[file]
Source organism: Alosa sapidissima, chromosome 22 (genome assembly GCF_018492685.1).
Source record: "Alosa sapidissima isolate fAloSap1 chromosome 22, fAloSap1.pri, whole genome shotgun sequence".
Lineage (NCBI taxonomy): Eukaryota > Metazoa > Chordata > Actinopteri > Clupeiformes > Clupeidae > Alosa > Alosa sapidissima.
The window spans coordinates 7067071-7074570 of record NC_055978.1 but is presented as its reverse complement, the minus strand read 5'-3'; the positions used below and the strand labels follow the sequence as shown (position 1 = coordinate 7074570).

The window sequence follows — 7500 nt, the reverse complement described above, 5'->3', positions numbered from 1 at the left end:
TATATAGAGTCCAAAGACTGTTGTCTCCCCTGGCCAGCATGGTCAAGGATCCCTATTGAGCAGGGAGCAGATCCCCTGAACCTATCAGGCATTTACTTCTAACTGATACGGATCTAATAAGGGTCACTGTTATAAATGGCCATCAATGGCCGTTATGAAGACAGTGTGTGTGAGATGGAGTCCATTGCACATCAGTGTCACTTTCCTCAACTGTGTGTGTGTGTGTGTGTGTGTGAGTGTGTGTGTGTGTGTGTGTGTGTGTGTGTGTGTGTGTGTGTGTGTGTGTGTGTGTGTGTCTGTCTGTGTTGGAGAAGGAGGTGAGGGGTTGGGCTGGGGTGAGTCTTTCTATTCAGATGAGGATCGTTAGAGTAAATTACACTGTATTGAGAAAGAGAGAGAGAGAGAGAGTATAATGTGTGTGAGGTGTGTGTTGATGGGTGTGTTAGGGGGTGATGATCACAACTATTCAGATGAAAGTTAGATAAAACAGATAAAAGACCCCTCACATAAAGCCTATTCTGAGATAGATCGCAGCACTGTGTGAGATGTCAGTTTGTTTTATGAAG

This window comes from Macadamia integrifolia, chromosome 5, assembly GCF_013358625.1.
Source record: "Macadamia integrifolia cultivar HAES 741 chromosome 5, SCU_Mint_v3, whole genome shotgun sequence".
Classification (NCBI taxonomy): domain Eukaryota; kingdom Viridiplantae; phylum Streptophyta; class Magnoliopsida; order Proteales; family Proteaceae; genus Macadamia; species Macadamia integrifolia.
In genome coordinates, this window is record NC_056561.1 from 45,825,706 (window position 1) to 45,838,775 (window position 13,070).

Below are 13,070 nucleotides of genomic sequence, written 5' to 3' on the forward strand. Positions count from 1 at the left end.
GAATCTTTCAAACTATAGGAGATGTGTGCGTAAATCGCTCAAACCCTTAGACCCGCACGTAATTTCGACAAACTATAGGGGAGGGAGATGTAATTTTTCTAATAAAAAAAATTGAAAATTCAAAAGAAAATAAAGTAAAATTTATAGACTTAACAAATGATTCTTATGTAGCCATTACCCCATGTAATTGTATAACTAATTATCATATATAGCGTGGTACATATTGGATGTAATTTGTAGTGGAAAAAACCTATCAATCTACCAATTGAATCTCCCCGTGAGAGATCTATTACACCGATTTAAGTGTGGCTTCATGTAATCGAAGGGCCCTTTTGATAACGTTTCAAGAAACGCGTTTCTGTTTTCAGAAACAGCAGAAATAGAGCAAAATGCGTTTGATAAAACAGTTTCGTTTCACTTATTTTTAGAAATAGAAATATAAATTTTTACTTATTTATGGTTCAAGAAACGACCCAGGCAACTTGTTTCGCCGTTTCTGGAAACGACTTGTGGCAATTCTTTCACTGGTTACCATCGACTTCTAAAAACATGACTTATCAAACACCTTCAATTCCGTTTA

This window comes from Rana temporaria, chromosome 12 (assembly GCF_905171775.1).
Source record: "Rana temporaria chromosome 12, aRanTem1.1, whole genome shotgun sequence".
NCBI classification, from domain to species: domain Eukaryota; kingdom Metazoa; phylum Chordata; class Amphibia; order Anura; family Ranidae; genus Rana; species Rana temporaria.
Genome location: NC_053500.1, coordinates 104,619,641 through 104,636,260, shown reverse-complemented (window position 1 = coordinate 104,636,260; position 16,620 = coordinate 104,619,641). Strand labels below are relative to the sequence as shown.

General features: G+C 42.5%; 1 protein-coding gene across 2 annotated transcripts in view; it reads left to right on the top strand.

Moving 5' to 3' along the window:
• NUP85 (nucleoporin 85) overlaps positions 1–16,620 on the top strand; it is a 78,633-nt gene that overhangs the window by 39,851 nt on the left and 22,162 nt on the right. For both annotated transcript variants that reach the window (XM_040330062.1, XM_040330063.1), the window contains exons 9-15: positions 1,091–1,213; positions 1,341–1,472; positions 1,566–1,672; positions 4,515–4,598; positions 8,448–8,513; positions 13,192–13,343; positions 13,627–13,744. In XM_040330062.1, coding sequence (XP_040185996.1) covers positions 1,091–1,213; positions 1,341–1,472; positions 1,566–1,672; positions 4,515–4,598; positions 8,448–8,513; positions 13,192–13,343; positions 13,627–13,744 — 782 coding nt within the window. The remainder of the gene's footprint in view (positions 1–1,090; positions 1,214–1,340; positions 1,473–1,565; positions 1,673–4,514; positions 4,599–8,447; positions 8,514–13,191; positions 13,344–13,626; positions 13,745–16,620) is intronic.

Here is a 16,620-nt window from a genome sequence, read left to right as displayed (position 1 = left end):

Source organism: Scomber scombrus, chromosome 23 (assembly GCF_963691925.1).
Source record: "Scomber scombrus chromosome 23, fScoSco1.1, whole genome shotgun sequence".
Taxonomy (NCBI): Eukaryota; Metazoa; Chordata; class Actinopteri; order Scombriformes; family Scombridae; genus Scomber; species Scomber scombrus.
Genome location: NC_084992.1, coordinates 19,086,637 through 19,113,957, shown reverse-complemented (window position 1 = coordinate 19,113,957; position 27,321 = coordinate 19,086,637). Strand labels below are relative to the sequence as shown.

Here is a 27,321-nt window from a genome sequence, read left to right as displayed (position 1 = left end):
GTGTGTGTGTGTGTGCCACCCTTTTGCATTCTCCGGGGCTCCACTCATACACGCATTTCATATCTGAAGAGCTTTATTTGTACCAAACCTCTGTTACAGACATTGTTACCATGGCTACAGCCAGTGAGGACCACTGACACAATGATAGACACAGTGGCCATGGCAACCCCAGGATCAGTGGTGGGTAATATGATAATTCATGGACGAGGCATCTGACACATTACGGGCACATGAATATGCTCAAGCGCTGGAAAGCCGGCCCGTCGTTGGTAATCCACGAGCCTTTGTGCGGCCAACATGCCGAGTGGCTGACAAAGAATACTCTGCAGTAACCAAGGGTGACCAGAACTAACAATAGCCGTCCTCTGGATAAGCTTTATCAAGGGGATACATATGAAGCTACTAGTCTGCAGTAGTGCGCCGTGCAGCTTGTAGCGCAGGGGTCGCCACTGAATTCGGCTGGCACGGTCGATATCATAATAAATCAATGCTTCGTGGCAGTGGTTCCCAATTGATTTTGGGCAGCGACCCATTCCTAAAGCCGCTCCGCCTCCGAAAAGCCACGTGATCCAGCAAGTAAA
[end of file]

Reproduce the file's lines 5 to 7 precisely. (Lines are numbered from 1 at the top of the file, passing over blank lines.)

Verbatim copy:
The window sequence follows — 7500 nt, the reverse complement described above, 5'->3', positions numbered from 1 at the left end:
TATATAGAGTCCAAAGACTGTTGTCTCCCCTGGCCAGCATGGTCAAGGATCCCTATTGAGCAGGGAGCAGATCCCCTGAACCTATCAGGCATTTACTTCTAACTGATACGGATCTAATAAGGGTCACTGTTATAAATGGCCATCAATGGCCGTTATGAAGACAGTGTGTGTGAGATGGAGTCCATTGCACATCAGTGTCACTTTCCTCAACTGTGTGTGTGTGTGTGTGTGTGTGAGTGTGTGTGTGTGTGTGTGTGTGTGTGTGTGTGTGTGTGTGTGTGTGTGTGTGTGTGTGTCTGTCTGTGTTGGAGAAGGAGGTGAGGGGTTGGGCTGGGGTGAGTCTTTCTATTCAGATGAGGATCGTTAGAGTAAATTACACTGTATTGAGAAAGAGAGAGAGAGAGAGAGTATAATGTGTGTGAGGTGTGTGTTGATGGGTGTGTTAGGGGGTGATGATCACAACTATTCAGATGAAAGTTAGATAAAACAGATAAAAGACCCCTCACATAAAGCCTATTCTGAGATAGATCGCAGCACTGTGTGAGATGTCAGTTTGTTTTATGAAG

This window comes from Macadamia integrifolia, chromosome 5, assembly GCF_013358625.1.